Reflection for V’eira
“Is God Discriminating?”
2 Corinthians 6:14-7:1
by Mark Huey
The account of Ancient Israel’s deliverance from Egyptian slavery is rather universally known, because the traumatic events surrounding the Exodus are so dramatically moving! The Exodus is well known for more reasons than simply depicting the salvation available in the sacrificed Lamb of God, Messiah Yeshua, as important as this is. The Exodus has motivated people throughout history to oppose oppression, to promote liberty, and to help one’s fellow human beings—even among those who do not accept the Bible’s record as historically accurate. Even with debates among conservatives over the timing, route, or actual numbers of the Exodus—second to Yeshua’s death and resurrection—it might be the most important event in Scripture! And we agree: a large number of descendants of Abraham, Isaac, and Jacob really did escape Egypt in actual history sometime over three millennia ago.
One of the most intriguing, and perhaps perplexing aspects of the Exodus account, is the Lord’s assertion that He was going to use the judgment upon Egypt to declare His power throughout the Earth. We know this has taken place because the Exodus is so well known, even to those who are not that familiar with the Scriptures. What might not be as well known to the average person—although it is quite debated among interpreters—is how the Sovereign God declares several times how He is going to harden Pharaoh’s heart, along with Pharaoh hardening his own heart, in order to accomplish His will. In fact, we not only see the Lord hardening Pharaoh’s heart, but also what the primary reason is for such a hardening:
“And the LORD hardened Pharaoh’s heart, and he did not listen to them, just as the LORD had spoken to Moses. Then the LORD said to Moses, ‘Rise up early in the morning and stand before Pharaoh and say to him, “Thus says the LORD, the God of the Hebrews, ‘Let My people go, that they may serve Me. For this time I will send all My plagues on you and your servants and your people, so that you may know that there is no one like Me in all the earth. For if by now I had put forth My hand and struck you and your people with pestilence, you would then have been cut off from the earth. But, indeed, for this reason I have allowed you to remain, in order to show you My power and in order to proclaim My name through all the earth’”’” (Exodus 9:12-16, NASU).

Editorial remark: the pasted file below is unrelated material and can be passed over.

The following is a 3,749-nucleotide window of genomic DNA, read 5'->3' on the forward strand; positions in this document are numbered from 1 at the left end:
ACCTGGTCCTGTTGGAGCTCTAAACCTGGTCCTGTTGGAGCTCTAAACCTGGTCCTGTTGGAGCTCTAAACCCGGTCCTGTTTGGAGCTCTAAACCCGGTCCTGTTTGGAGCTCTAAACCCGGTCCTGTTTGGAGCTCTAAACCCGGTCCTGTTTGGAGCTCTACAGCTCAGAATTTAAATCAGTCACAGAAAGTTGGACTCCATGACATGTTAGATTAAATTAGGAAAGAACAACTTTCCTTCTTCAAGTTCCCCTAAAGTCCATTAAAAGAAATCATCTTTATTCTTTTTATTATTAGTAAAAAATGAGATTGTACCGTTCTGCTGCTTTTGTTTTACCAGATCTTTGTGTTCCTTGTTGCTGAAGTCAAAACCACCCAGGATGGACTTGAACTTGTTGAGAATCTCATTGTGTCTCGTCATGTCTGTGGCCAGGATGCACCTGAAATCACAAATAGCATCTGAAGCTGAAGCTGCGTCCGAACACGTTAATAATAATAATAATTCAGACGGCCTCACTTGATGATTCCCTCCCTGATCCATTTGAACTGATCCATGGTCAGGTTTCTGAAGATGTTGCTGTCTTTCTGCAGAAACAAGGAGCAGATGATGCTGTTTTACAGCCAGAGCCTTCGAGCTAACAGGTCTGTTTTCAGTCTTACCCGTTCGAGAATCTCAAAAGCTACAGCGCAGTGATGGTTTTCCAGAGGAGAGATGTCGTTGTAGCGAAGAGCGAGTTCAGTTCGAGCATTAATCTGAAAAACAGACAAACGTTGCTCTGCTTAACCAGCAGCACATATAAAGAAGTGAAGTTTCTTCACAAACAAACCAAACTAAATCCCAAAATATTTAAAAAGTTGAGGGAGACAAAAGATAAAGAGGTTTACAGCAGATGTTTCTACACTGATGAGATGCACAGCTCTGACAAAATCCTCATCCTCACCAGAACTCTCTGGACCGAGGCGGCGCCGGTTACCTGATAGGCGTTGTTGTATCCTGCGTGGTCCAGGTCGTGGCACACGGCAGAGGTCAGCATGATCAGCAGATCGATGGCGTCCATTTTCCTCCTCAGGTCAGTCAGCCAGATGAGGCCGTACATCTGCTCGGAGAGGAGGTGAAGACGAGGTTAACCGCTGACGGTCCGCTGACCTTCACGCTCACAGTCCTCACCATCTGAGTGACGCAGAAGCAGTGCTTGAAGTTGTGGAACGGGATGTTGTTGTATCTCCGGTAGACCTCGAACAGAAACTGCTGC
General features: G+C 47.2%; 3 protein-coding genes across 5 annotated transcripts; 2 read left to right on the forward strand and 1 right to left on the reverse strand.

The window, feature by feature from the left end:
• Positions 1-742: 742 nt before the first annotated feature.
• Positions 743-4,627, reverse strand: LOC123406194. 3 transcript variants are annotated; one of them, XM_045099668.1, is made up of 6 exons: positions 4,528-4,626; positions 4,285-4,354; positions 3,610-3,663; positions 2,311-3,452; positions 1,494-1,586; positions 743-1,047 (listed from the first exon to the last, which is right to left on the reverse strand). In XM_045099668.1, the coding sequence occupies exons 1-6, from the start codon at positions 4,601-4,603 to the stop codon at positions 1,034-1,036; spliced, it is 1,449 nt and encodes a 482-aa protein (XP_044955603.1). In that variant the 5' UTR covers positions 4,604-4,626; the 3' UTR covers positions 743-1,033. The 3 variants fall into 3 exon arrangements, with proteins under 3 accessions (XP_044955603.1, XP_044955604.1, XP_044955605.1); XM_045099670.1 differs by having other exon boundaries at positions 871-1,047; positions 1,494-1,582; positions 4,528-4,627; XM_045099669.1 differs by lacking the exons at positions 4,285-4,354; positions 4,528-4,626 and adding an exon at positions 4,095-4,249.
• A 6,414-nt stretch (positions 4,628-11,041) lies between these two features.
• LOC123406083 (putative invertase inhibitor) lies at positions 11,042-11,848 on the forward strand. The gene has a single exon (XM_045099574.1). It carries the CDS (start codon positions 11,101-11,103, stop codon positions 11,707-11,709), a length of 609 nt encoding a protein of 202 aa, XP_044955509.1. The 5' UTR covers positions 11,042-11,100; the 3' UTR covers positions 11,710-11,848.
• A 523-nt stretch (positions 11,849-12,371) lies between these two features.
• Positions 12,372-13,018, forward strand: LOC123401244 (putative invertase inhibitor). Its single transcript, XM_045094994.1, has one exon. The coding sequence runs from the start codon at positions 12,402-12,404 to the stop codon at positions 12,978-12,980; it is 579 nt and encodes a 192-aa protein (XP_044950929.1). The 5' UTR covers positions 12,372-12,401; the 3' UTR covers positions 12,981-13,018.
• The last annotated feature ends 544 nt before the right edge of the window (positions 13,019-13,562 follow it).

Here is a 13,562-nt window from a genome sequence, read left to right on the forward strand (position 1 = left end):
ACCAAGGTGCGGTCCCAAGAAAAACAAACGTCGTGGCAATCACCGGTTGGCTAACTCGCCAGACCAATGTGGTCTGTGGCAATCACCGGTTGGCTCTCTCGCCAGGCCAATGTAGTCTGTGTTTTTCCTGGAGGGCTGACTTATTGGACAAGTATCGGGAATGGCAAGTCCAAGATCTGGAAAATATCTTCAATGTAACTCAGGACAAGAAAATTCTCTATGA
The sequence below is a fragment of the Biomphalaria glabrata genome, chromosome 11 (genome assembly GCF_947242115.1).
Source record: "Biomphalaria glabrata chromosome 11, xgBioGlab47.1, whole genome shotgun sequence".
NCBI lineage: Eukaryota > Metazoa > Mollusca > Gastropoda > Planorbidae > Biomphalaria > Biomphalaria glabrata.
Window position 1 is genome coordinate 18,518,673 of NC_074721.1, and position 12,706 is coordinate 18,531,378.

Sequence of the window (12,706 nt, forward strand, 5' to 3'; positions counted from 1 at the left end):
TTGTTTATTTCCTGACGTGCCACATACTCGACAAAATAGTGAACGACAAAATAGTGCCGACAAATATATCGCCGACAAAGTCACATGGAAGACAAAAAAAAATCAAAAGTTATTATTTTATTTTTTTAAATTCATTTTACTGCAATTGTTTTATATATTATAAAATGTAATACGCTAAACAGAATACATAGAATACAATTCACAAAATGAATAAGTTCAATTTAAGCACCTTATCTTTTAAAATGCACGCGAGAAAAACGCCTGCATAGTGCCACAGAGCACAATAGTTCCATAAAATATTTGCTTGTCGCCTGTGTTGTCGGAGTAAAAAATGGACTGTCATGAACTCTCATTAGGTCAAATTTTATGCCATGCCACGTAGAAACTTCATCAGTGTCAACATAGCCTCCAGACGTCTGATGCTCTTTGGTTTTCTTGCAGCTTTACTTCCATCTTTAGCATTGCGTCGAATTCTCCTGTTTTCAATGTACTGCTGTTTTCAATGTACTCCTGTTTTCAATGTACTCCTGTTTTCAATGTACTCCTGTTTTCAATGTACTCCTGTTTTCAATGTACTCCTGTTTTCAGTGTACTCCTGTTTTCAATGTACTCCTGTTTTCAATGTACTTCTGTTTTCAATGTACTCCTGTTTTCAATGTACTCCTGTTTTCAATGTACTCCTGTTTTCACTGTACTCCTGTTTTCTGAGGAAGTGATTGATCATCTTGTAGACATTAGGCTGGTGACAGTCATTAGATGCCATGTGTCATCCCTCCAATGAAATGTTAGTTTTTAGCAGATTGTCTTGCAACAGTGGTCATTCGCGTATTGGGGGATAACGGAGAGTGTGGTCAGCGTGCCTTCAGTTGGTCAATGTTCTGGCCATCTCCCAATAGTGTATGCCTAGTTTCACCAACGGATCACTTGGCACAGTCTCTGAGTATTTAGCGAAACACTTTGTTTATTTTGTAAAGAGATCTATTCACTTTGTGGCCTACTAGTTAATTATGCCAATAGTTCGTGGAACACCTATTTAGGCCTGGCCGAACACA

The Holy One of Israel chose to make an example of the king of Ancient Egypt, and his actions, in order to declare who He is to the world. When the Israelites were led out of Egypt, the Canaanites were going to hear about the miracles their God has performed:
“In Your lovingkindness You have led the people whom You have redeemed; in Your strength You have guided them to Your holy habitation. The peoples have heard, they tremble; anguish has gripped the inhabitants of Philistia. Then the chiefs of Edom were dismayed; the leaders of Moab, trembling grips them; all the inhabitants of Canaan have melted away. Terror and dread fall upon them; by the greatness of Your arm they are motionless as stone; until Your people pass over, O Lord, until the people pass over whom You have purchased” (Exodus 15:13-16, NASU).
The power of the Lord’s deliverance of Ancient Israel, as we certainly know today, has most definitely been used to proclaim who He is throughout the Earth since the Exodus occurred 3,300 years ago. But as great as the Exodus was, it would not be great unless there had been a foe to defeat. While the destiny of the average Egyptian who endured the judgments of God can be debated, the destiny of the Egyptian Pharaoh cannot be. For some reason or another, the full brunt of God’s judgment was directed toward the Pharaoh. Some think that since the Lord hardened the heart of Pharaoh, that he was just a player in the larger scheme, and should have been exempt from any punishment. Yet at the same time, even theological traditions that emphasize the free will of human beings more than God’s sovereignty may have to concede that the Pharaoh of the Exodus was an exception.